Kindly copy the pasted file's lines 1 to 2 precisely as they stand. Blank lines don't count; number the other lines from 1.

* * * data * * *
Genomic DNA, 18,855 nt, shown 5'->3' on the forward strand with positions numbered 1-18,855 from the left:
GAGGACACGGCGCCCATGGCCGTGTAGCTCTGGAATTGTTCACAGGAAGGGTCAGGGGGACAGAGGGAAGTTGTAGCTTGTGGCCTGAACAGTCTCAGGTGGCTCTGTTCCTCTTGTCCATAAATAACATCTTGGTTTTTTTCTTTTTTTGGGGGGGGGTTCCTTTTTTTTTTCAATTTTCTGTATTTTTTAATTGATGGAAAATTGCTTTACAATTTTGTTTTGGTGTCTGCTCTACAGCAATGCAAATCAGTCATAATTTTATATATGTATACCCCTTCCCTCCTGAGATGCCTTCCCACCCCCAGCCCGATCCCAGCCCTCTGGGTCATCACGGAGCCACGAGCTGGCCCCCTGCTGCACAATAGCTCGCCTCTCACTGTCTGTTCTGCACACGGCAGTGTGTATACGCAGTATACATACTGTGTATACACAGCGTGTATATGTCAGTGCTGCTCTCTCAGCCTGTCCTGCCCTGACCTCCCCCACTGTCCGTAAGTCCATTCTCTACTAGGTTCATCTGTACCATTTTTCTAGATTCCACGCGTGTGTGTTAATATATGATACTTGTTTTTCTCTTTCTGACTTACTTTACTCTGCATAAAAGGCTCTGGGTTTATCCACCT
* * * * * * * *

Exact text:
Genomic DNA, 18,855 nt, shown 5'->3' on the forward strand with positions numbered 1-18,855 from the left:
GAGGACACGGCGCCCATGGCCGTGTAGCTCTGGAATTGTTCACAGGAAGGGTCAGGGGGACAGAGGGAAGTTGTAGCTTGTGGCCTGAACAGTCTCAGGTGGCTCTGTTCCTCTTGTCCATAAATAACATCTTGGTTTTTTTCTTTTTTTGGGGGGGGGTTCCTTTTTTTTTTCAATTTTCTGTATTTTTTAATTGATGGAAAATTGCTTTACAATTTTGTTTTGGTGTCTGCTCTACAGCAATGCAAATCAGTCATAATTTTATATATGTATACCCCTTCCCTCCTGAGATGCCTTCCCACCCCCAGCCCGATCCCAGCCCTCTGGGTCATCACGGAGCCACGAGCTGGCCCCCTGCTGCACAATAGCTCGCCTCTCACTGTCTGTTCTGCACACGGCAGTGTGTATACGCAGTATACATACTGTGTATACACAGCGTGTATATGTCAGTGCTGCTCTCTCAGCCTGTCCTGCCCTGACCTCCCCCACTGTCCGTAAGTCCATTCTCTACTAGGTTCATCTGTACCATTTTTCTAGATTCCACGCGTGTGTGTTAATATATGATACTTGTTTTTCTCTTTCTGACTTACTTTACTCTGCATAAAAGGCTCTGGGTTTATCCACCT